attach the two wooden pieces together with the perforated metal hanger and screws. shape it like an L.


bend the upper part of the metal hanger, this is where it attaches and hangs on to the plant pot.


make markings with a pencil where the arduino will sit. you will see that it has 4 holes on the board. put nails thru these holes with a 45degree angle so when you put on your arduino it will just slide in there. make sure your nails have smaller heads then the holes. this was you can remove the arduino at anytime leaving everything else untouched on the plant arm.


here we go, now you can measure a longer piece of metal that will go over the plant and hang the lights. I have an in depth instructable on this step.


Step 3: Battery Pack & Switches

now that we have the batteries attached we can add the switches.


i put the arduino switch on the left side and fans/lights on the right.


ONLY the positive (+) ends of each component connects to the switch as well as the positive from the batteries.


the ground goes straight into the negative (-) of the battery for each component.


I couldn't find a SPST switch at my radioshack so I had to use a SPDT. I left 1 leg open so it is acting like a SPST. there are many in depth instructables on this topic alone so you should do your own research if not comfortable, OR you can ask me anything.. here is a good start tho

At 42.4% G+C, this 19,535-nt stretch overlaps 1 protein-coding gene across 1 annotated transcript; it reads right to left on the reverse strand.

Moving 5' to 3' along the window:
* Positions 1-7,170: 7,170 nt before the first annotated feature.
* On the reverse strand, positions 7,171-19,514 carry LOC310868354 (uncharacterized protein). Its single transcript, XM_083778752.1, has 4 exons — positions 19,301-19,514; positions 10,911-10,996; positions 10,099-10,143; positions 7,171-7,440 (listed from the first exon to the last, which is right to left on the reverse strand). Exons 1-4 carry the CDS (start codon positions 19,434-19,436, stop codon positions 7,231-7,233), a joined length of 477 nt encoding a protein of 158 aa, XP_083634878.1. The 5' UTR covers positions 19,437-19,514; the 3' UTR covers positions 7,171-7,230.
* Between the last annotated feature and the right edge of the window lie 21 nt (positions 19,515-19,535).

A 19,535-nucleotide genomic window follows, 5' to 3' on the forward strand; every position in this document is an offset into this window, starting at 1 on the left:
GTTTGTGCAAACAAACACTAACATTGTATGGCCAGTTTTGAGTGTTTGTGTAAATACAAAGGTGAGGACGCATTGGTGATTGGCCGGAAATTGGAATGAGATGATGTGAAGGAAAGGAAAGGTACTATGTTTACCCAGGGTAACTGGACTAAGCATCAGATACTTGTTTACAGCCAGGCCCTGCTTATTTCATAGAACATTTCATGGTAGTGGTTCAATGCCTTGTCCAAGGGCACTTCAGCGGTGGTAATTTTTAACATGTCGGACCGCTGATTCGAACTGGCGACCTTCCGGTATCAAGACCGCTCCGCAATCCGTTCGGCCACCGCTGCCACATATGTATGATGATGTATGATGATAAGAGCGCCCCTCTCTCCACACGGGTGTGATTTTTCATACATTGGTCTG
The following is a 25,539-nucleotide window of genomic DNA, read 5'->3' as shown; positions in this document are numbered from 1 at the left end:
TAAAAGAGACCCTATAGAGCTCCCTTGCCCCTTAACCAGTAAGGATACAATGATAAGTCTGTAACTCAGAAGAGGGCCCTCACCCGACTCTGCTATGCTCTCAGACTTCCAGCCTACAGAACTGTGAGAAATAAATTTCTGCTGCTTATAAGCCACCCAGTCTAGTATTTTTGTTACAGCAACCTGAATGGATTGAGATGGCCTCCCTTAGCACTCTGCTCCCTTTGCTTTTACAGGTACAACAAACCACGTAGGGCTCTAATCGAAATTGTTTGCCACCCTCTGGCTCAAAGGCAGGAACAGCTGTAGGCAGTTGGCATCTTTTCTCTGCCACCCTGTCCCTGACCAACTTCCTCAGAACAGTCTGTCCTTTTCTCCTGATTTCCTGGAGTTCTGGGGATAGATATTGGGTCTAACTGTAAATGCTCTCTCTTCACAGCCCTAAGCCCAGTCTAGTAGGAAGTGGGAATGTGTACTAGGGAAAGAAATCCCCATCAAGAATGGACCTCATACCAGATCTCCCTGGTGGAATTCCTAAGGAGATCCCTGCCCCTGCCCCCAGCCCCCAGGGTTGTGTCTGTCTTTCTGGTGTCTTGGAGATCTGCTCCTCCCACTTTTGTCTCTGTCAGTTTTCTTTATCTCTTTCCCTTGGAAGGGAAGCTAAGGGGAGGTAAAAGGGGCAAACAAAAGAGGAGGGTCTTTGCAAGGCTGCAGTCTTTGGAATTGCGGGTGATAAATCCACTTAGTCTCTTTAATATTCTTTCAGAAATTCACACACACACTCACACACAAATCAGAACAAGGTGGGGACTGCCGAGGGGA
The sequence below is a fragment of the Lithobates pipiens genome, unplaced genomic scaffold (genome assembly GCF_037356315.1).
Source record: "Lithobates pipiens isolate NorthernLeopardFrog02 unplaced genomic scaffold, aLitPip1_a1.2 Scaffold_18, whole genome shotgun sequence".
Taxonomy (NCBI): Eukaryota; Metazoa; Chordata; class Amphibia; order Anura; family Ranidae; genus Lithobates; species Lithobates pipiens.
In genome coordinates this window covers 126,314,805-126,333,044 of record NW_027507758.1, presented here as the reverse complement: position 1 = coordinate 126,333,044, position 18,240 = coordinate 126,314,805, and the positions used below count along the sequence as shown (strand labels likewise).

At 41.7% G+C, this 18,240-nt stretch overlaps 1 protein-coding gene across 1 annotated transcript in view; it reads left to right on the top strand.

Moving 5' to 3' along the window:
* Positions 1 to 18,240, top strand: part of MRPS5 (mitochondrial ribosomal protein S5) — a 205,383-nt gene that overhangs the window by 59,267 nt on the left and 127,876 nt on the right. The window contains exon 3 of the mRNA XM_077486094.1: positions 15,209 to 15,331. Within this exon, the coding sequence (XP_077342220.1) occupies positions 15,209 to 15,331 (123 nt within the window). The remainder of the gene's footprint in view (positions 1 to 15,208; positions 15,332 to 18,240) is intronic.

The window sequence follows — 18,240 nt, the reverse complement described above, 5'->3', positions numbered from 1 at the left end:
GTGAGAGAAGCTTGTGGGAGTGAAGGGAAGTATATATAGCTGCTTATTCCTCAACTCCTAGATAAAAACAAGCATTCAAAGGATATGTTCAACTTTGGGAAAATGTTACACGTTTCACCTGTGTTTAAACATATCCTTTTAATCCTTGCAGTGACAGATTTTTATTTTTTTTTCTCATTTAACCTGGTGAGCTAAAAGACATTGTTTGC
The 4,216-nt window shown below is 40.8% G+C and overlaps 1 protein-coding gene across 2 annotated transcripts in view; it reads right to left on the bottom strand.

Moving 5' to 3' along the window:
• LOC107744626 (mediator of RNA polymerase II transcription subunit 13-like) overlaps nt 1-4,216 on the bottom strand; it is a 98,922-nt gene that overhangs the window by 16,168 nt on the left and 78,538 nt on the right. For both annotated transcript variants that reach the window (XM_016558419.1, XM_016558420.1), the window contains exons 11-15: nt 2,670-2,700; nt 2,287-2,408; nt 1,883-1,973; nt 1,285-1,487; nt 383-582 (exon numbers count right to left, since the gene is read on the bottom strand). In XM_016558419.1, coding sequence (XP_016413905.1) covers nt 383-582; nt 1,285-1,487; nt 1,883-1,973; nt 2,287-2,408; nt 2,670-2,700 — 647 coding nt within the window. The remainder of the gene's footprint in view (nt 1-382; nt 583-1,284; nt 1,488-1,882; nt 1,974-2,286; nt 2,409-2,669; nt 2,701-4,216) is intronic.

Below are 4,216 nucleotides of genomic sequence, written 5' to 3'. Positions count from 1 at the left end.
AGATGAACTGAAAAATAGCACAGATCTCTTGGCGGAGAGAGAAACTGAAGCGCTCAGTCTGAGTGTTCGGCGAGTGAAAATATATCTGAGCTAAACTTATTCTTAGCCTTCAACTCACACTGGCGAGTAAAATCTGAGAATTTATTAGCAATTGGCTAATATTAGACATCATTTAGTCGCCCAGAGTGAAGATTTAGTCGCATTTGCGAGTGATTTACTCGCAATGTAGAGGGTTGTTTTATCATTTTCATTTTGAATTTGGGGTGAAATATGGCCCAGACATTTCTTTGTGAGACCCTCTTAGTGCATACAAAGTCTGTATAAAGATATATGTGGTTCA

Step 4: Lights

the lights are connected in series. the negative goes straight to the negative on the battery. and the positive goes to one of the legs on the switch.


i have here 3 x 1W high power leds. 1 cool white (5000+K), 1 warm white (2800+K) and 1 660nm. which should be a good blend of color spectrum.


if you don't think 3W is enough to grow a plant, please type in to google, " 3w versus 23w grow " and read on...


I have built many of these light bars. this is probably the easiest part of the entire project. just apply a tiny amount of metal epoxy and thermal adhesive under each light and glue them to the aluminium bar. wait AT LEAST 15 minutes before doing any more work...


Step 5: Sensors & Fans

from now on it will get a little bit tricky, but you can easily do it.


we need the moisture sensors to go into the soil as we attach and detach the plant arm from the pot. i secured them together with a chopstick and some tape, this way they don't separate too far from each other. always staying about 0.5" apart.


the light and temperature sensors are pretty much held in air with a thick piece of wire I found. I can easily bend and aim them for better readings.


all 3 of these components are connected to the mini breadboard and to the arduino. the moisture probes and photoresistor have 220ohm resistors and the temperature sensor has a 10ohm resistor.


fans also have a 10ohm resistor, although I would like to make this a bit more, maybe 20-30ohms. because this resistor was getting too hot.


please read the legendary garduino projects to get a clearer idea on how to connect everything and how/why they work;

1. Garduino Upgrade, Now with more Twitter! by natantus

2. Aqua Garduino Mini @hydroFishAqua82 by mcmcccarthy

3. Aruduino gardening by alexgreen00

4. Plantduino Greenhouse by clovercreature


my code and wiring diagram is provided in the following steps..>

Step 6: Arduino + Plant Health Monitor

you can read my in depth post here for this step. I call it the plant health monitor v1.0.


before you can do this first make your arduino run on 9V battery. here is a great tutorial that I have followed exactly, all i did extra was add the toggle switch on the red line.